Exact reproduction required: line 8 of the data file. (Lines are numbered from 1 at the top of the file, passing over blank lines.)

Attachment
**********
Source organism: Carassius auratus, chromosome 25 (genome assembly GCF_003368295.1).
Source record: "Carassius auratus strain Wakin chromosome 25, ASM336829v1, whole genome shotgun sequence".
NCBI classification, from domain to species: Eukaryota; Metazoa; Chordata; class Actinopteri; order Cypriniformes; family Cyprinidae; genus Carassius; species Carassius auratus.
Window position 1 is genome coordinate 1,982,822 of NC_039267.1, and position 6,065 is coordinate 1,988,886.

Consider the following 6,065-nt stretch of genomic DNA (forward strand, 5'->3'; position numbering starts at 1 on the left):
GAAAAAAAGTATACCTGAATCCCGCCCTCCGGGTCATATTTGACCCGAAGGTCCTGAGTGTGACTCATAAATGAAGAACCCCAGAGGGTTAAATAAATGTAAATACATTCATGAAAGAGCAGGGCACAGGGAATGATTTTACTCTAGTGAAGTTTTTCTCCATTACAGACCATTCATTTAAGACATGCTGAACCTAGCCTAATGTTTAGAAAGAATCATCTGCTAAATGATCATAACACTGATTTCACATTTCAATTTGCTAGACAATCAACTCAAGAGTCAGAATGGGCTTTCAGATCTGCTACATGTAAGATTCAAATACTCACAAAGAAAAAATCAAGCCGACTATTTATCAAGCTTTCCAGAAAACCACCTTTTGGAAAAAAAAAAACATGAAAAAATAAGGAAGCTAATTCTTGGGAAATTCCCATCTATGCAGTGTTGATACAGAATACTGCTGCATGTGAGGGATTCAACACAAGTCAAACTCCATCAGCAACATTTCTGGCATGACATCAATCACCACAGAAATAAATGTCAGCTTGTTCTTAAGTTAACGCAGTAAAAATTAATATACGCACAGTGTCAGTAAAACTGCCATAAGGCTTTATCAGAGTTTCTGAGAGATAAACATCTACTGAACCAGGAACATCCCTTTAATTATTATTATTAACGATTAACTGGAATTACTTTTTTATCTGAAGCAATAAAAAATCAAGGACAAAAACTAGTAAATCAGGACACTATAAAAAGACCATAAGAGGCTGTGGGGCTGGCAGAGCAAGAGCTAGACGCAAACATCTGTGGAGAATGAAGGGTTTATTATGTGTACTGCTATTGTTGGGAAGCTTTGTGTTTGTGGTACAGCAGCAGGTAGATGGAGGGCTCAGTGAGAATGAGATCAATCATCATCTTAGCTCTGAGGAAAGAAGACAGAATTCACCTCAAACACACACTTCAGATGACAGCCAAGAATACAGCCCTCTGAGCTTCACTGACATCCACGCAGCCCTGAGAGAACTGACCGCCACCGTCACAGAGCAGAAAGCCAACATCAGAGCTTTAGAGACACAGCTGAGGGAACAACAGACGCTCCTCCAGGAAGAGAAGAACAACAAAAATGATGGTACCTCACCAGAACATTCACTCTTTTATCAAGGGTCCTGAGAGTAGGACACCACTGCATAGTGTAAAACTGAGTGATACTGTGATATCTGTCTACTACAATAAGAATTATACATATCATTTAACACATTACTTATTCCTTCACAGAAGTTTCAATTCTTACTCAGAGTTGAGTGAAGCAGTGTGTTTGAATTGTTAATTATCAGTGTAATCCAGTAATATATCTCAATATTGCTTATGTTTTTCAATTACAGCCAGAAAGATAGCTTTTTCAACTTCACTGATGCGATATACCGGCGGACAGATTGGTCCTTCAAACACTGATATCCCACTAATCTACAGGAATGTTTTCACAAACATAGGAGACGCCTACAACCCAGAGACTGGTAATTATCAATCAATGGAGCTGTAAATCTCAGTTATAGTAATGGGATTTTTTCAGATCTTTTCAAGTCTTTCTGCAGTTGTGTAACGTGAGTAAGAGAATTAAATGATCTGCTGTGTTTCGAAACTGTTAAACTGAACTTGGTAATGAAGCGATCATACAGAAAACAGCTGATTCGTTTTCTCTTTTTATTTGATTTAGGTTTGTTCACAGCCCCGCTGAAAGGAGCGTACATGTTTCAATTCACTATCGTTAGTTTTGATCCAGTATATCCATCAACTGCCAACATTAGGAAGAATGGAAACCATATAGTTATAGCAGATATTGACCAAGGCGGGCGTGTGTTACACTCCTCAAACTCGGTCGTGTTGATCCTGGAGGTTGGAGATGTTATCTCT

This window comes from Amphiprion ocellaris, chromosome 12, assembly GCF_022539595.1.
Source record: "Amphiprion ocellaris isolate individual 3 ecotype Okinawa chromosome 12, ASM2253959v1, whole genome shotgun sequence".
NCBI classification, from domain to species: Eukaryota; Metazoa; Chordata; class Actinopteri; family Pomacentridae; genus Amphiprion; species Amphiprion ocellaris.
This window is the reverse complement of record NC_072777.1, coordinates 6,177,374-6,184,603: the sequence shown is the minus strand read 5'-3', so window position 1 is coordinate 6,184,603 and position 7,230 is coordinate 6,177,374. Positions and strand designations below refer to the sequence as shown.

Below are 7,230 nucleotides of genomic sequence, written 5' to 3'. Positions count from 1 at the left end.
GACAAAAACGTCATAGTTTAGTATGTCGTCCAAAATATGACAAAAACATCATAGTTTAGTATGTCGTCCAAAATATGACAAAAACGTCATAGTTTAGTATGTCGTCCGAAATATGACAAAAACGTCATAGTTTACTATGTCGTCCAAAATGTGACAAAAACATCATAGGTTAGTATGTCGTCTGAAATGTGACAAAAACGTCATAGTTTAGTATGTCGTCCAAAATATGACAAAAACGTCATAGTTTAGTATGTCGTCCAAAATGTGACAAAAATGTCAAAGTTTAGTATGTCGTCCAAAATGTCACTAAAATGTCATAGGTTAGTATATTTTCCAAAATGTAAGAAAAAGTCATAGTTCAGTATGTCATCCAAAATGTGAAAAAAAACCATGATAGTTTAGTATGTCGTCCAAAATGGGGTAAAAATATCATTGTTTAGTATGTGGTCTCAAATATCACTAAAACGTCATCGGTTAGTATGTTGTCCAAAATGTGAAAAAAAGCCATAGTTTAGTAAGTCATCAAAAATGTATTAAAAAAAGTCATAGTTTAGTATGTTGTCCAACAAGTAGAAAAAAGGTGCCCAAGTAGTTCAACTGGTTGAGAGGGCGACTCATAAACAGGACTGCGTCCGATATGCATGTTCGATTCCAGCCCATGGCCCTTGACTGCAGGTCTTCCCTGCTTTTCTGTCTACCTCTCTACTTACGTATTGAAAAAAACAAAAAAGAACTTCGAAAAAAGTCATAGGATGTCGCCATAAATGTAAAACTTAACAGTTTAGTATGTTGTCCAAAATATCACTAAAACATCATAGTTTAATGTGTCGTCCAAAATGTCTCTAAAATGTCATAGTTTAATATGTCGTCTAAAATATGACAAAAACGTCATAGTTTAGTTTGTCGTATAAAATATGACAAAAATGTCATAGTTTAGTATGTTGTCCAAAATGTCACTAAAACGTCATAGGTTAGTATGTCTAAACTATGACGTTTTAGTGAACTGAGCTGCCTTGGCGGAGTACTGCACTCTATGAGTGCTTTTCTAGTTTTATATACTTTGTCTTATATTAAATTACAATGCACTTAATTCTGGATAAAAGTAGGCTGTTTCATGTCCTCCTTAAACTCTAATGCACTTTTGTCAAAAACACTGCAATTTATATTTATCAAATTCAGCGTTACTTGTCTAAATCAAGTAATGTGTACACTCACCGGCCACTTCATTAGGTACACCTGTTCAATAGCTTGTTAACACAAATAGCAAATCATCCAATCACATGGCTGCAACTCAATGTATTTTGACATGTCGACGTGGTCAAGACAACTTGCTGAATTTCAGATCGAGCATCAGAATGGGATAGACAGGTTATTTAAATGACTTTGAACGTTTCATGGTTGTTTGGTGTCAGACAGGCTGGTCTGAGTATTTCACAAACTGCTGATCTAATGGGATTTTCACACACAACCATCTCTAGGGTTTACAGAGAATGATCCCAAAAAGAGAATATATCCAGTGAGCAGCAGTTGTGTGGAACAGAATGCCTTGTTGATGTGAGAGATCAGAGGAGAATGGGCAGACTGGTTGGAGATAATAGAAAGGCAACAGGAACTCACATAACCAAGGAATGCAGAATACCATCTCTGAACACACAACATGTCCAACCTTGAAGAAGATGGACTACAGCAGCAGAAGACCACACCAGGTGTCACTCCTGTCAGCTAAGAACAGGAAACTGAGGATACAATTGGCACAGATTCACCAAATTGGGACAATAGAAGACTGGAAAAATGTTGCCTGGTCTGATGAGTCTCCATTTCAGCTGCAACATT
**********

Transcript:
Source record: "Amphiprion ocellaris isolate individual 3 ecotype Okinawa chromosome 12, ASM2253959v1, whole genome shotgun sequence".